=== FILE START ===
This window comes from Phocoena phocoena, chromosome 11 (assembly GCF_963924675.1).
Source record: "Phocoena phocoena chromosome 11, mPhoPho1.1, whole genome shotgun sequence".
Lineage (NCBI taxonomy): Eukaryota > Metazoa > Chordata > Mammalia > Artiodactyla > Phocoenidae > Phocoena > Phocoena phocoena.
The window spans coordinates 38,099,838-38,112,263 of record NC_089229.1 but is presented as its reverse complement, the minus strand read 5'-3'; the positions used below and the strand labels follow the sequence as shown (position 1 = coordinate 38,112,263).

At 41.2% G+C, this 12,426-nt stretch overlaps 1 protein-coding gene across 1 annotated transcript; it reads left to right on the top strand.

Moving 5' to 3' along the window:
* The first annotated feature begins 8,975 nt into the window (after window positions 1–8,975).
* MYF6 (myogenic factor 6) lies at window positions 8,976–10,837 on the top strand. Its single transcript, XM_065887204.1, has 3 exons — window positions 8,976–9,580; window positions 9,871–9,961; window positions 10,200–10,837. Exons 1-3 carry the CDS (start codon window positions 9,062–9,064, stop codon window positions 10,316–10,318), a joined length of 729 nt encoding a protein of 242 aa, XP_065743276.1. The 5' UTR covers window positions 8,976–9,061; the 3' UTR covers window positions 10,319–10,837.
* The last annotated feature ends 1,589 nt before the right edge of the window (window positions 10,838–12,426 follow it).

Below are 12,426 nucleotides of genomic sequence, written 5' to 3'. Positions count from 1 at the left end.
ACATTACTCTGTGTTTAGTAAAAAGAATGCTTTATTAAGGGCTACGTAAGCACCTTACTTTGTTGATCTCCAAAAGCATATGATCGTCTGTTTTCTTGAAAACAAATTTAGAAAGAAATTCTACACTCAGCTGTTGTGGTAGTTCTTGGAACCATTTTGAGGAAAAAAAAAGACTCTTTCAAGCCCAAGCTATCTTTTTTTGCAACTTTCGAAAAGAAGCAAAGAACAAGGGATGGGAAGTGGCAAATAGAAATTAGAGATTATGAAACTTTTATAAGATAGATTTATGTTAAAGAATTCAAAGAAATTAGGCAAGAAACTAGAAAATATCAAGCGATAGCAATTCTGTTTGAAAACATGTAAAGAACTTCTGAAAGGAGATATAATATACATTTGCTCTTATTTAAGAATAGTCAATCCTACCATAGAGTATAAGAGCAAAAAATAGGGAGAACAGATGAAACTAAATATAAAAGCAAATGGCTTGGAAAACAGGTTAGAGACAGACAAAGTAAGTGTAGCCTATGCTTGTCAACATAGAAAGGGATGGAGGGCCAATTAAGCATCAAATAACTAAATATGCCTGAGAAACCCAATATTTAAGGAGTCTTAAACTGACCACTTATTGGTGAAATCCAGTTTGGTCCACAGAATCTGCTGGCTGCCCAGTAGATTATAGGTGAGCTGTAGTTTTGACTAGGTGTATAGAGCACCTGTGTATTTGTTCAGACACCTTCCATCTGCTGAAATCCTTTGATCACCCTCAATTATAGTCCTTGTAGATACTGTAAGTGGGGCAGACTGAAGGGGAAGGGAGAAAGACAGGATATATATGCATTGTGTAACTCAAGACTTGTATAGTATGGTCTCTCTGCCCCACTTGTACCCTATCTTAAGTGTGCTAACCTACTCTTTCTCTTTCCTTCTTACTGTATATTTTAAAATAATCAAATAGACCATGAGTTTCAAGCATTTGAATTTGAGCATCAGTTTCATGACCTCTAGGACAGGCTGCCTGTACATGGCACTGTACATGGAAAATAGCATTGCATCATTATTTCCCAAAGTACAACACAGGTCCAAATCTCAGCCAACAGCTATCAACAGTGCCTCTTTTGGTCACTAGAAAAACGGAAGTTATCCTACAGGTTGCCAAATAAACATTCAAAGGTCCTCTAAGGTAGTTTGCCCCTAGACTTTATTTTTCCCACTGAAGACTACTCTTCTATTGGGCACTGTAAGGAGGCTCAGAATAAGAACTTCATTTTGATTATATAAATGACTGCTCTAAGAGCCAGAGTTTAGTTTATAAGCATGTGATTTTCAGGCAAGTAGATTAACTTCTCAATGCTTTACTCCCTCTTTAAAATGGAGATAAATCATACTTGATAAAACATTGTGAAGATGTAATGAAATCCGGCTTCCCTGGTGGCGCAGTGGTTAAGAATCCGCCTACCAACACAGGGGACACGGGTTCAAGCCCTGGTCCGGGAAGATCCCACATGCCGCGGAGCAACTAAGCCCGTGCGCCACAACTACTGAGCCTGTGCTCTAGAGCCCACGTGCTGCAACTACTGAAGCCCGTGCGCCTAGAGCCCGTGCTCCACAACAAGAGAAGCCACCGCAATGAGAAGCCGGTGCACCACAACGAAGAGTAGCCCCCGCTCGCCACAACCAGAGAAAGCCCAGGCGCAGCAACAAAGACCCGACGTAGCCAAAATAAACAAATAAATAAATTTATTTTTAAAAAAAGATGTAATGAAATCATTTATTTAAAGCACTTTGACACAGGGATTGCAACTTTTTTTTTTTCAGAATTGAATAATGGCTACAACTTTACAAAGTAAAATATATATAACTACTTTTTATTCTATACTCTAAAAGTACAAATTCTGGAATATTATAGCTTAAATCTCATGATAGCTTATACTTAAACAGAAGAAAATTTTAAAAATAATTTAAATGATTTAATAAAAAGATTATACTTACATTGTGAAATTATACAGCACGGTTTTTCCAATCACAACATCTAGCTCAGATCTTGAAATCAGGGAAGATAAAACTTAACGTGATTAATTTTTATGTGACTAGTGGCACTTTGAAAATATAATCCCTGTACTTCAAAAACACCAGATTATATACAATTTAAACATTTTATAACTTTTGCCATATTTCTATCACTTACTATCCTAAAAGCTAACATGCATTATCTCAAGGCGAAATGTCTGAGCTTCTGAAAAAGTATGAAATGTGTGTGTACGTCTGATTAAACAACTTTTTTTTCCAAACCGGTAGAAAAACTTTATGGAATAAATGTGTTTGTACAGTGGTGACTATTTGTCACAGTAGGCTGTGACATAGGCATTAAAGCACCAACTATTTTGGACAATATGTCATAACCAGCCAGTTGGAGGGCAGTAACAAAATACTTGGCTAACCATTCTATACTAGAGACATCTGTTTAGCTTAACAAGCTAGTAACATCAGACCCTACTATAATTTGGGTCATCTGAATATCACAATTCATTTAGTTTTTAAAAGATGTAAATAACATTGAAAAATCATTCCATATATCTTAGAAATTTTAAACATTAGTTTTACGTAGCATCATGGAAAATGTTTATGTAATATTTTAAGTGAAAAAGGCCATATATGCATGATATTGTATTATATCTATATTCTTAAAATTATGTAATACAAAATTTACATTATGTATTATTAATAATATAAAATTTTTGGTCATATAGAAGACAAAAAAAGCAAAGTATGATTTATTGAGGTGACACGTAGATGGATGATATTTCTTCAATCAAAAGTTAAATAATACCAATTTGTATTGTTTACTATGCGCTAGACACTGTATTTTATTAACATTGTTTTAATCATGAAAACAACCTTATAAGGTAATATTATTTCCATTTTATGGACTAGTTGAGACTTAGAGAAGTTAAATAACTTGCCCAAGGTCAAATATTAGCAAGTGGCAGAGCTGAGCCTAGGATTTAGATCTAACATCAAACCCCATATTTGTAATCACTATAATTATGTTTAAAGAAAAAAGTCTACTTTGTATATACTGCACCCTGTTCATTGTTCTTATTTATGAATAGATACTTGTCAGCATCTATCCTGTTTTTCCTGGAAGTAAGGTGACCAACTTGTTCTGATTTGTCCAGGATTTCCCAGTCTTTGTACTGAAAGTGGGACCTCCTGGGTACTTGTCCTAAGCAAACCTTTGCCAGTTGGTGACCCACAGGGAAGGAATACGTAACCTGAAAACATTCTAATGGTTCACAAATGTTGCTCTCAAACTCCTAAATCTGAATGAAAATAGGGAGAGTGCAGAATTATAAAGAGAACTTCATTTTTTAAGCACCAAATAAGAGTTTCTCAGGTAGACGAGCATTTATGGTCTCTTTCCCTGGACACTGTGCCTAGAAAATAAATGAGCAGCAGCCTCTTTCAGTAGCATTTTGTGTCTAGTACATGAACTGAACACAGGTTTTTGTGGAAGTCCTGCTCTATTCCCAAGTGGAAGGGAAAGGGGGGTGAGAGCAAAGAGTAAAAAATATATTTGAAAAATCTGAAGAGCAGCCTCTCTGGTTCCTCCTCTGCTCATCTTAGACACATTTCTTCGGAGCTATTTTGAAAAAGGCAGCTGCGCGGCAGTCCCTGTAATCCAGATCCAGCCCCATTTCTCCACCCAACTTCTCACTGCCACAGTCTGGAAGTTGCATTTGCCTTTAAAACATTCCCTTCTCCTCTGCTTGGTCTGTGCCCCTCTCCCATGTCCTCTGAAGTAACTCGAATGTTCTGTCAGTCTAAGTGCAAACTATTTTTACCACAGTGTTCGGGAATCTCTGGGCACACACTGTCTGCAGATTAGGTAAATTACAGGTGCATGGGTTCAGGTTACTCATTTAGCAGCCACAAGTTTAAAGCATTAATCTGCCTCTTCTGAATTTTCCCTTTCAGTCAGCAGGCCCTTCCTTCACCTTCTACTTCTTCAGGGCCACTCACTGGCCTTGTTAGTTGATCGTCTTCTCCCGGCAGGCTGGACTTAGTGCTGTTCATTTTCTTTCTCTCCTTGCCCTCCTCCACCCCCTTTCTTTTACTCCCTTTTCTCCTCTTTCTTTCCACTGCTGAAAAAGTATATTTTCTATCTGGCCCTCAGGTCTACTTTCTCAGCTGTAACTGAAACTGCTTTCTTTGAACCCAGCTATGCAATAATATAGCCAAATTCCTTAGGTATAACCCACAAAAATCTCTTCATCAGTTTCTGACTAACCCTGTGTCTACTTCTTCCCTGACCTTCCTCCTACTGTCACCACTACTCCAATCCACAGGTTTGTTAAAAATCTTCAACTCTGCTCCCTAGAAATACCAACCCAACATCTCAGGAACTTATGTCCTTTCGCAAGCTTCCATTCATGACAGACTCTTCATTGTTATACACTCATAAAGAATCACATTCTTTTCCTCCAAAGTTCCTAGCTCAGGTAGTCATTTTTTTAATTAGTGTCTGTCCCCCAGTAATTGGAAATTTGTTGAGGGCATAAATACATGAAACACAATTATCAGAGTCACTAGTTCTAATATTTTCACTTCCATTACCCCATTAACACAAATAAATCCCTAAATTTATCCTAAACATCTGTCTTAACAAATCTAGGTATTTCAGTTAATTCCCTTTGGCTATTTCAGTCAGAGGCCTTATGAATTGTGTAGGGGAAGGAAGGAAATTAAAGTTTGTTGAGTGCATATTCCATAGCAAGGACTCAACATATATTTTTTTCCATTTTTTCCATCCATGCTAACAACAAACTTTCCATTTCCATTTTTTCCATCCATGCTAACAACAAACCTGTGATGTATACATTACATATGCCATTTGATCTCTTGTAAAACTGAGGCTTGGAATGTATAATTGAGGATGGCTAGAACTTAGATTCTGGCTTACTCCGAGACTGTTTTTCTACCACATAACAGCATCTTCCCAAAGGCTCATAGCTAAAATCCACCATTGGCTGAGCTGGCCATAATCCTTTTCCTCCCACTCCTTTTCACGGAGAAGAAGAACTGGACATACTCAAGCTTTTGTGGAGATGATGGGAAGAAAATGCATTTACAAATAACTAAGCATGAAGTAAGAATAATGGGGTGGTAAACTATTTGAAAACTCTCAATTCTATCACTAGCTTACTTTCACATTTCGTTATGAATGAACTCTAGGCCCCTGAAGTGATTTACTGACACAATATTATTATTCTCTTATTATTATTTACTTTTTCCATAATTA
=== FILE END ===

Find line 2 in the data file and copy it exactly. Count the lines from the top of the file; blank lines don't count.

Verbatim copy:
Source record: "Phocoena phocoena chromosome 11, mPhoPho1.1, whole genome shotgun sequence".